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September 01. 2014 8:01PM

GI Plastek to celebrate opening of new facility Bedford


GI Plastek President Dan Mills describes the recently completed expansion project at the injection molding plant in Bedford. The new warehouse area has 30-foot ceilings that can accommodate the cranes for larger injection molding presses. (LARISSA MULKERN)

Federal, state and local elected officials, business leaders, customers, suppliers, company managers and staff are expected to attend an invitation-only grand reopening and reception at the newly expanded GI Plastek facility on Wickers Drive on Wednesday, Sept. 10.

The ceremony, to begin at 11 a.m. with a ribbon cutting, marks the official grand reopening of the $3.2 million manufacturing plant expansion project that grew the space on the 56,000-square-foot manufacturing floor to 91,000 square feet, allowing the addition of six more state-of-the-art medium and large injection molding presses as well as warehouse space, according to GI Plastek President Dan Mills. The new 30-foot-high warehouse area includes four new truck bays to the existing two bays. Overall, the U-shaped configuration of the plant was designed to optimize workflow and efficiency.

Mills said the plant redesign located four additional shipping docks at one end of the building where the raw materials are first received. Manufacturing, pressing, painting and other tasks take place in the middle portion of that U, with the finished product flowing to the shipping bays at the other end.

“Now, we’ve got a much more efficient flow,” said Mills. “We have a nice, lean efficient process, whereas before we were at different locations, we were so full and congested in the building, you’d pick up a box four times and move it around. Now we’ve streamlined. We’ve transitioned from three facilities into one,” he said.

GI Plastek Vice President of Sales and Business Development Rick Collopy said before the expansion, the plant had maxed out its space. The expansion accommodates the larger presses to allow the company to expand its product lines.

“We support customers in the medical equipment industry, the material handling industry, construction industry, recreational products, and then catch-all industries. There are all sorts of people in industry who use large molded parts on their equipment,” Collopy said.

During a tour on Friday, workers on the production floor and at the presses created a variety of products, and it is this diverse product line that helped the company weather the recession, said Mills.

At one large injection molding press, employee Brian Craigue of Brookfield checked a freshly pressed sump pump liner, one of an order for 1,200 pieces. Within the painting room, freshly painted red plastic grills for forklift equipment hung out to dry. At another end of the space, assembler Mark Goslin of New Durham made the heavy-duty aluminum and plastic covered paddles used for white water rafting.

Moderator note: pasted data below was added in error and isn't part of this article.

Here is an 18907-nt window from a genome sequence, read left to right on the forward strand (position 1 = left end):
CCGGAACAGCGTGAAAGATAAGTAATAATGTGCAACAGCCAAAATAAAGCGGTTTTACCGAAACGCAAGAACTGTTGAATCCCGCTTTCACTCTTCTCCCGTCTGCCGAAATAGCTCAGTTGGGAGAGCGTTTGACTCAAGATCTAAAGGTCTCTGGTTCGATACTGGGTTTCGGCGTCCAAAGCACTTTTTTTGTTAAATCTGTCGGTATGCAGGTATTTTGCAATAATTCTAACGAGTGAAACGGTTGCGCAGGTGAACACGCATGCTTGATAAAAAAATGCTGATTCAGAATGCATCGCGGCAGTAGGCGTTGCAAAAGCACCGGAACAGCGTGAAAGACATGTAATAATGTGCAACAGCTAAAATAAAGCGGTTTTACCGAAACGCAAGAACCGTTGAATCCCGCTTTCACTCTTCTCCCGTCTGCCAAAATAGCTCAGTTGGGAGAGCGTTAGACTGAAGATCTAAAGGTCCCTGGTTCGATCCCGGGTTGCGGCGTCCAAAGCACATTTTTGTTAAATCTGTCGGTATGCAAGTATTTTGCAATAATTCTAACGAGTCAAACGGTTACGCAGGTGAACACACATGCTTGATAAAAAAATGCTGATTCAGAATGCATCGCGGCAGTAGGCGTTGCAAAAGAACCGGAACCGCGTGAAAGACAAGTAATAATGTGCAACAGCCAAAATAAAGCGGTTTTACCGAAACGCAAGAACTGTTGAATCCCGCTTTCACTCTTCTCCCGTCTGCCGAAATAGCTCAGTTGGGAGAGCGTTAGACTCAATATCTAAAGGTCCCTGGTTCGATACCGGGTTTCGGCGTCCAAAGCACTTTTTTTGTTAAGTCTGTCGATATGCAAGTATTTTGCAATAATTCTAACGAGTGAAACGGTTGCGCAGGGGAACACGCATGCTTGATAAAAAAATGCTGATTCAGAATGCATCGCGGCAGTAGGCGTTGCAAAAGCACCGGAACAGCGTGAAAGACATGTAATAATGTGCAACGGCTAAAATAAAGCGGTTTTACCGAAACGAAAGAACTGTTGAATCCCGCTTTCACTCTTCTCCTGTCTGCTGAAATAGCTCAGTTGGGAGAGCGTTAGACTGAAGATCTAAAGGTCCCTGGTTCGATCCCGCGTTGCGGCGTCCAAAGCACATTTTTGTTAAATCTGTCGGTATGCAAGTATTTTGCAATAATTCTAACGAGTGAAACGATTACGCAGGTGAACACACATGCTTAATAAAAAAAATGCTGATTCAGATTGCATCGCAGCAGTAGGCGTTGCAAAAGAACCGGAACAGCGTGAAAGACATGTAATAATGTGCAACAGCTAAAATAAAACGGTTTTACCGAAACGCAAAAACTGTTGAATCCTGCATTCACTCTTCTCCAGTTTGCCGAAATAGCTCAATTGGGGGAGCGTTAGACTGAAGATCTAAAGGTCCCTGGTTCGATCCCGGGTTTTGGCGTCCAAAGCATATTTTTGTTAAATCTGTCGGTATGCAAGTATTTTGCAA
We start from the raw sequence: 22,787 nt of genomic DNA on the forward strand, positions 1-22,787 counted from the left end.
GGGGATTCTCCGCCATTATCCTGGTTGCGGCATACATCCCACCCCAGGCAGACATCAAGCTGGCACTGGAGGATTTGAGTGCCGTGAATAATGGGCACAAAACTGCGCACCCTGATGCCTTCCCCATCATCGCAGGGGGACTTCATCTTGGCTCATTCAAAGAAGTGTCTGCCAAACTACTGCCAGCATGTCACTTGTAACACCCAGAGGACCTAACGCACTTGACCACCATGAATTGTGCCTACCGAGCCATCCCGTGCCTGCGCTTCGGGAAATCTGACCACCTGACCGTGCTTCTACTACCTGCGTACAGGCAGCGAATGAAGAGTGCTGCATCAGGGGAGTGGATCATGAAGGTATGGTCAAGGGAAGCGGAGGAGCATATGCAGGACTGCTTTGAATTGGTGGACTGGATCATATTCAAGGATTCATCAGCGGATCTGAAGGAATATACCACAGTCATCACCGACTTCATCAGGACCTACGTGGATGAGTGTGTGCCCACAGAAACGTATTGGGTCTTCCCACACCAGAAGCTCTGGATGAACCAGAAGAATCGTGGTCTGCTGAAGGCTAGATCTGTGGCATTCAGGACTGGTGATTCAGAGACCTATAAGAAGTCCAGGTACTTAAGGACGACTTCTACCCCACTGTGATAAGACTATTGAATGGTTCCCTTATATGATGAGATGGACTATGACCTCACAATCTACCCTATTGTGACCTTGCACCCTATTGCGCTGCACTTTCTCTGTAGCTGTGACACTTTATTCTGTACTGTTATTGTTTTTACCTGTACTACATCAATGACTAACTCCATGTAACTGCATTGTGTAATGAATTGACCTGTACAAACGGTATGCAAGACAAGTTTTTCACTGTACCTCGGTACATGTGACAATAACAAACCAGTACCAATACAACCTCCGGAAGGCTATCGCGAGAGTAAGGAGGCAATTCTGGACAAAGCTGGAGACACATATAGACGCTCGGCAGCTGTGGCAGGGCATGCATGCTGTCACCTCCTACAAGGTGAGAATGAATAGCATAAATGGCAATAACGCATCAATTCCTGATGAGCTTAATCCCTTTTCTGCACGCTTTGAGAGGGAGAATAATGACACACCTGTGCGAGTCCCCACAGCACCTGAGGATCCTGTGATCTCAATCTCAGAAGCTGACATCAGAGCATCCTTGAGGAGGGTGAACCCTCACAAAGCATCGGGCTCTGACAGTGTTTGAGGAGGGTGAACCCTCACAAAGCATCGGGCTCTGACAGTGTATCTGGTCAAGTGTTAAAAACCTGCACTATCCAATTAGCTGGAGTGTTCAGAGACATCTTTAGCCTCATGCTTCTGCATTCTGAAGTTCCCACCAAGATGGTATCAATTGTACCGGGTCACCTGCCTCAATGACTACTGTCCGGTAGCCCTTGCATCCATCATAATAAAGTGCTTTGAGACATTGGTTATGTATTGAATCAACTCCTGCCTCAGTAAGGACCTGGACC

Mills noted that GI Plastek makes 162 varieties of recreational kayak or canoe paddles. Another smaller press churned out plastic stadium seating, available in more than 20 colors plus custom colors to match schools and colleges. Mills said stadium seating sold well this year to schools and universities, with nearly 50,000 units sold. The new warehouse is spacious with 30-foot ceilings, high enough to fit a crane system for the larger injection molding presses — one of which with a $1 million price tag has already been installed and is turning out large sump pump covers.

Mills said GI Plastek employs a core group of 84 workers, and adds 22 temporary workers during its busy summer manufacturing season. Annual sales are $18 million, but officials anticipate the addition of the larger presses will eventually increase sales and expand its niche. Most of the company’s customers are located in the eastern United States.

The expansion added new offices, a reception area, a conference room, additional parking and a new front entrance. Renovation of a new employee break room on the mezzanine is underway, and some cosmetic work, like interior painting, is taking place in the week or so prior to the grand reopening. Additional offices will be added next year at the mezzanine level.

GI Plastek was started in Wolfeboro in 1982. Ownership of the company transferred a number of times until the private equity firm of Wincove Capital of New York purchased it in 2009. Members of the firm’s board of directors are expected to attend the ceremony. Speeches, light refreshments and tours will follow the ribbon cutting.



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